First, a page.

print("Matched at position ",i)
                counter += 1
        
        if counter == 0:
            print("Did not find any match")
        
        print("End: found ",counter," matches")
    
    #Part 1: ask user to input 2 integers, second one must be shorter than the first
    #there should also be no zeros in the integers
    
    haystack = int(input("input a positive longer integer: "))
    needle = int(input("input a positive shorter integer: "))
    
    algorithm(haystack, needle)
    When I input the longer integer 12312121234123123 and the shorter integer 123, I got this output:

    >>>
    input a positive longer integer: 12312121234123123
    input a positive shorter integer: 123
    Matched at position 0
    Matched at position 3
    Matched at position 7
    Matched at position 14
    End: found 4 matches

    What I need it to do is print out the position of the shorter integer in the longer integer from the left to right (12312121234123123), as you guys can see here, it is matching from the right to the left.
    12312121234123123

    input a positive longer integer: 12312121234123123
    input a positive shorter integer: 123
    Matched at position 0
    Matched at position 7
    Matched at position 11
    Matched at position 14
    End: found 4 matches
  8. #5
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    Originally Posted by b49P23TIvg
    The builtin divmod function computes quotient and remainder together. Your approach is fine. Save the digits in an array, then use pattern matching.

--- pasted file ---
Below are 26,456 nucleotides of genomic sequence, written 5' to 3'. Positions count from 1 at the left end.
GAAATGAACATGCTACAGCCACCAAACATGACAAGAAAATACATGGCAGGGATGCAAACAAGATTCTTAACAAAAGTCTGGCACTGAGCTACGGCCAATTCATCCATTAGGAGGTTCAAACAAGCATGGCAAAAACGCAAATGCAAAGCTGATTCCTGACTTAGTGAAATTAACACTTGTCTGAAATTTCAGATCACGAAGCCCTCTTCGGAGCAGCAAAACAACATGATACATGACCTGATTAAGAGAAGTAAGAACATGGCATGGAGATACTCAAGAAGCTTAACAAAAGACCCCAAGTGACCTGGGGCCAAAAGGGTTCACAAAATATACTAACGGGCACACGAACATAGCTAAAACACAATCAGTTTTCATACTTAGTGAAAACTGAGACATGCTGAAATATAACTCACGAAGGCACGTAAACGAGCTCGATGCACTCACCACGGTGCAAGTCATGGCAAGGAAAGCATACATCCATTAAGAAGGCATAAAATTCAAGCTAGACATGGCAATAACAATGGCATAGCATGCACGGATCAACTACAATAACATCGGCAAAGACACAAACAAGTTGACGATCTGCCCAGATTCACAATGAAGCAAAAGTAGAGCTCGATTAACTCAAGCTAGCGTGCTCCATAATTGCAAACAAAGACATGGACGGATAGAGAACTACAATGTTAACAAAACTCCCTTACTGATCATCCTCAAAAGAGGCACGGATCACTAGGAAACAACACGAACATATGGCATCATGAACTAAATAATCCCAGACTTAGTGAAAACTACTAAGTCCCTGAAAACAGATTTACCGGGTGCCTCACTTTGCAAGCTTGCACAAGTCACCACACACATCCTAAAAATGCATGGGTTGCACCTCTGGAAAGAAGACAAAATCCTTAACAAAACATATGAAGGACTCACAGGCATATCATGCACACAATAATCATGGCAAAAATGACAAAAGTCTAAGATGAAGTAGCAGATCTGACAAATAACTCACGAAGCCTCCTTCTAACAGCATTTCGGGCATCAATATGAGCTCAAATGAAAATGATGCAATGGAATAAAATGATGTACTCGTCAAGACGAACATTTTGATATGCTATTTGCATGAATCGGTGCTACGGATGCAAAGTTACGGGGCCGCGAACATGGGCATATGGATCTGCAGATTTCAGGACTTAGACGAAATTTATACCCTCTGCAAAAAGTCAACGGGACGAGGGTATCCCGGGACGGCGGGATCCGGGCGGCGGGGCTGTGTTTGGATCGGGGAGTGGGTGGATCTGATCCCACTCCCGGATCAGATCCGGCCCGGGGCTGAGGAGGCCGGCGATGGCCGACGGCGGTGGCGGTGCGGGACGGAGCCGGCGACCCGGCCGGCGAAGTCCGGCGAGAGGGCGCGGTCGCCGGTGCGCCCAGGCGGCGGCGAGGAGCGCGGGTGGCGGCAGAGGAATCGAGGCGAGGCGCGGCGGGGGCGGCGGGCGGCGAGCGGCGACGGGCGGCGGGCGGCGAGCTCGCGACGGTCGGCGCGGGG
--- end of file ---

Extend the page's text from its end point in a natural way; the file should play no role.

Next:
spoiler. Note that I wrote the tests first, and relied on them. There are fewer bugs than if I had used no tests.

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    Code:
    # python3 code.  Look for ->bool
    
    def antibase(quotient, divisor=10):
        '''
            >>. antibase(9)
    	[0]
    	>>> antibase(415)
    	[4, 1, 5]
        '''
        if (not isinstance(quotient, int)) or (quotient < 0):
    	raise ValueError("lazy programmer won't write good code")
        if not quotient:
    	return [0]
        result = []
        while quotient:  # I liked ceil(log10(    This is another way.
    	(quotient, remainder,) = divmod(quotient, divisor)
    	result.append(remainder)
        return list(reversed(result))
    
    def digits_in(pattern, search_me, base=10)->bool:
        '''
            return True iff the pattern appears in search_me
    
    	>>> [digits_in(34, a) for a in (12345, 4443321087, 34, 0)]
    	[True, False, True, False]
        '''
        p = antibase(pattern, base)
        s = antibase(search_me, base)
        # next comes a crumby pattern matching algorithm.
        L = len(p)
        for i in range(len(s)):
    	if p == s[i:i+L]:
    	    return True
        return False
    Your code is great, but I cannot use arrays, lists, strings...etc i can only use mathematics
  10. #6
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    oops, I overlooked the "no arrays" requirement.
    Last edited by b49P23TIvg; September 13th, 2013 at 07:27 AM.
    [code]Code tags[/code] are essential for python code and Makefiles!